Thursday, 20 November 2014

Doctor Who Christmas Special 2014: Santa Is A 'Christmas Hero'

Doctor Who executive producer Steven Moffat has shed some light on how the character of Santa Claus will be portrayed in this year's Christmas special.

The comments were made during a Q&A session as part of the Series 8 DVD launch earlier this week, where Moffat said:
“Santa could never be evil, for heaven’s sake! Santa is both real and a Christmas hero. 

“No no, don’t worry any parents who were worried about that. Santa is presented, as he is in real life, as a great Christmas hero.”
He then went on to talk about the casting of Nick Frost in the role, claiming:
“He actually is the real Santa. He’s been faking it up until now. For the first time he’s allowing the natural colour of his beard to show through.

“You could figure it out, you know, Nick Frost, Nicholas Frost – you see?”
Viewers caught a first glimpse of Frost's Santa at the end of the Series 8 finale Death in Heaven, whilst a special preview clip featuring the character alongside the Twelfth Doctor (Peter Capaldi) and Clara Oswald (Jenna Coleman) aired last week as part of the BBC's Children in Need appeal night.

This year's Doctor Who Christmas special will air on Christmas Day on BBC One - watch the teaser trailer here!

[Source: Doctor Who TV]
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Wednesday, 19 November 2014

Doctor Who: Series 8 DVD Launch Q&A Clips

The BBC has released two clips from the recent Series 8 DVD launch event in London. The special event was hosted by Frank Skinner and attended by a number of fans who won a BBC Worldwide competition. The event featured a Q&A with Peter Capaldi, Jenna Coleman and showrunner Steven Moffat, along with Michelle Gomez and Samuel Anderson.

Capaldi revealed that he once turned down the chance to audition for the role of the Eighth Doctor in the 1996 TV Movie, a part which instead went to Paul McGann:
"I loved the show so much that I didn’t want to have anything to do with it, unless it was me. I didn't want the disappointment of going for something that I would never get."


Additionally, Michelle Gomez discussed her experience of being cast as Missy, and the big reveal of the character in Dark Water:
"When my agent called to say that I would be taking on this role, I couldn't quite get my head around it. I thought, being the first female Master is up there with being Hilary Clinton running for female president! It's that big in my household."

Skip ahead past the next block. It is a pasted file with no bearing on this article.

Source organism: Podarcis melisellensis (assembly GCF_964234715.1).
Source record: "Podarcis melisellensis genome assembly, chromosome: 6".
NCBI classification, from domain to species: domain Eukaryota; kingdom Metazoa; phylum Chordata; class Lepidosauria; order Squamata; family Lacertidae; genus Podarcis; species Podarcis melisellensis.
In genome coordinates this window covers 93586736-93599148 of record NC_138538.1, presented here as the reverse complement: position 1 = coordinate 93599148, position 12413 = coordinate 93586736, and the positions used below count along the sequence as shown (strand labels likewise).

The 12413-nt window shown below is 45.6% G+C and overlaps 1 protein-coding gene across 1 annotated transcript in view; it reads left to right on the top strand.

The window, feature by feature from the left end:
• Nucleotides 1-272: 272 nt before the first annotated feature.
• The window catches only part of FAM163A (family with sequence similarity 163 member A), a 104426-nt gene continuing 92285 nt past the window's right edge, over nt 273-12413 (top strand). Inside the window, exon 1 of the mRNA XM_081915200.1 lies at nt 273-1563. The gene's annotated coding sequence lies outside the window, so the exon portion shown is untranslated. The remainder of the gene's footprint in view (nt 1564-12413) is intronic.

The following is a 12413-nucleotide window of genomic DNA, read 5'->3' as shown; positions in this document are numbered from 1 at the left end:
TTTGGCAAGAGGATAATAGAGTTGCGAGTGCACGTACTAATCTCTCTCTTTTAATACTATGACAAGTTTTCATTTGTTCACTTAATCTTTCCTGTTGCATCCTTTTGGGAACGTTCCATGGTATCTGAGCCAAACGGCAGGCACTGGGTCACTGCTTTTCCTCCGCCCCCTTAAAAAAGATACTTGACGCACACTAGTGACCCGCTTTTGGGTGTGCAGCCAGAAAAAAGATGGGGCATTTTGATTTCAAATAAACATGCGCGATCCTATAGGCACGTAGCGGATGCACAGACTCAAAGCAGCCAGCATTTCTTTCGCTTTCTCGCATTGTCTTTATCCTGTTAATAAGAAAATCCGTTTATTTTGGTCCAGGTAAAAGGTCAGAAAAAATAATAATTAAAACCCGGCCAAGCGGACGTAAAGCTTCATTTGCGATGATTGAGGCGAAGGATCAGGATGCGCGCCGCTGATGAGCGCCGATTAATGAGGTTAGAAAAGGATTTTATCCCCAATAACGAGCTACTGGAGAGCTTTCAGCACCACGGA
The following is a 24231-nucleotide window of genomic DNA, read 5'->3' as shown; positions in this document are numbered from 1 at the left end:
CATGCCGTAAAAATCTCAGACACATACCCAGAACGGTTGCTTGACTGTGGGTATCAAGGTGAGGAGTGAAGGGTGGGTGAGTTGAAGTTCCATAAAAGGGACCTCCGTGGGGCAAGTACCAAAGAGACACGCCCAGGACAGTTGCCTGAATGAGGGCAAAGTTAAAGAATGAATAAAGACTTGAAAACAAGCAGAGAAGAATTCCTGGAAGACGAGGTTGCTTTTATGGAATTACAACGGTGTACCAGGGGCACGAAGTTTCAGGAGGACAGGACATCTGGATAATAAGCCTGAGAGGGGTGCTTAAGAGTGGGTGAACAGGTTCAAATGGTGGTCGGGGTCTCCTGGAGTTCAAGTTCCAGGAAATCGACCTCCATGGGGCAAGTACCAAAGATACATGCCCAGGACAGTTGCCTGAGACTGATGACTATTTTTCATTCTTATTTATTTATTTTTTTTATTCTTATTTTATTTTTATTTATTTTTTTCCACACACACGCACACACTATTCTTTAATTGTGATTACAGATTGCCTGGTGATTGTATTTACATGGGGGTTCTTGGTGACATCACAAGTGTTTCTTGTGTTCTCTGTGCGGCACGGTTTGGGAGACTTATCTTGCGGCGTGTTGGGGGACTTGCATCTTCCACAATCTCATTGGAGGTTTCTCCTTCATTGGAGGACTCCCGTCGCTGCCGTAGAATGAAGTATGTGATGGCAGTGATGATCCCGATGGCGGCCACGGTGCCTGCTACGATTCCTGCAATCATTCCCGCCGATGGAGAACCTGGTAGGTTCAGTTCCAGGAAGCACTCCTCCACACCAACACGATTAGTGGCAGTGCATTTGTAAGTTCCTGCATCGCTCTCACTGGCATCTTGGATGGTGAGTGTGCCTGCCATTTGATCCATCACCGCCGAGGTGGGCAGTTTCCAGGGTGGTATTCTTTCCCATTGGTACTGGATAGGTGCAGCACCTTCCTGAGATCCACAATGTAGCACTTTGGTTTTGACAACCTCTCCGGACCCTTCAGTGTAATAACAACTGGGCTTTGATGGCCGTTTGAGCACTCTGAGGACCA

More clips from the Series 8 DVD launch are expected to be released soon, so stay tuned!

[Source: Doctor Who News]
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Peter Capaldi Confirmed For Series 9

The 12th Doctor Peter Capaldi's debut series has come to an end, yet already discussions have been raised as to whether his time in the TARDIS will be as short as Christopher Ecclestone's way back in 2005. After all, both debuts received critical acclaim yet ultimately the Ninth Doctor's era ended after just one series. Anyone fearing an early exit for Twelve can now rest easy.

In an interview with The Hollywood Reporter, showrunner Steven Moffat provided confirmation of Capaldi's return at a recent event celebrating the release of Series 8's DVD:

"Yes, he’s confirmed,”
Short but sweet. Hold on to your hats folks. The Doctor will be returning in 2015, attack eyebrows in tow.


Source: The Hollywood Reporter
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Monday, 17 November 2014

Doctor Who: Peter Capaldi Removed Scenes Seeking for Audience Affection

Peter Capaldi said, in his interview with Mark Gatiss at the London Lesbian and Gay Switchboard, that he is not particularly interested in the audience liking his Doctor.

The actor said:

I think we’d all agreed that Matt [Smith, previous Doctor Who] had been so wonderful and so delightful that the only thing you could do was to try and make a contrast with that.
Because Matt was so beloved and so open, I felt I had to be a bit more closed. I think Steven and myself had a hand in how far we could go with that.
Capaldi stated he often tried to remove 'weepy' moments from scripts which may cause the audience to show affection towards his character.

He also admitted that the scheduling (working every day for eight months) was not easy and sometimes ideas simply dried up.

[Source: Metro]
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Sunday, 16 November 2014

Doctor Who: Death in Heaven - Final UK Viewing Figures

The consolidated viewing figures for the Series 8 finale, Death in Heaven, have been released.

The episode had 7.60 million viewers after a week of timeshifting - that's a rise of 2.15 million on the initial overnight viewing figure of 5.45 million. That's the second highest rating this series, and 150k up on last year's finale, The Name of the Doctor. As always, the figure does not include those watching on iPlayer on computers or tablets.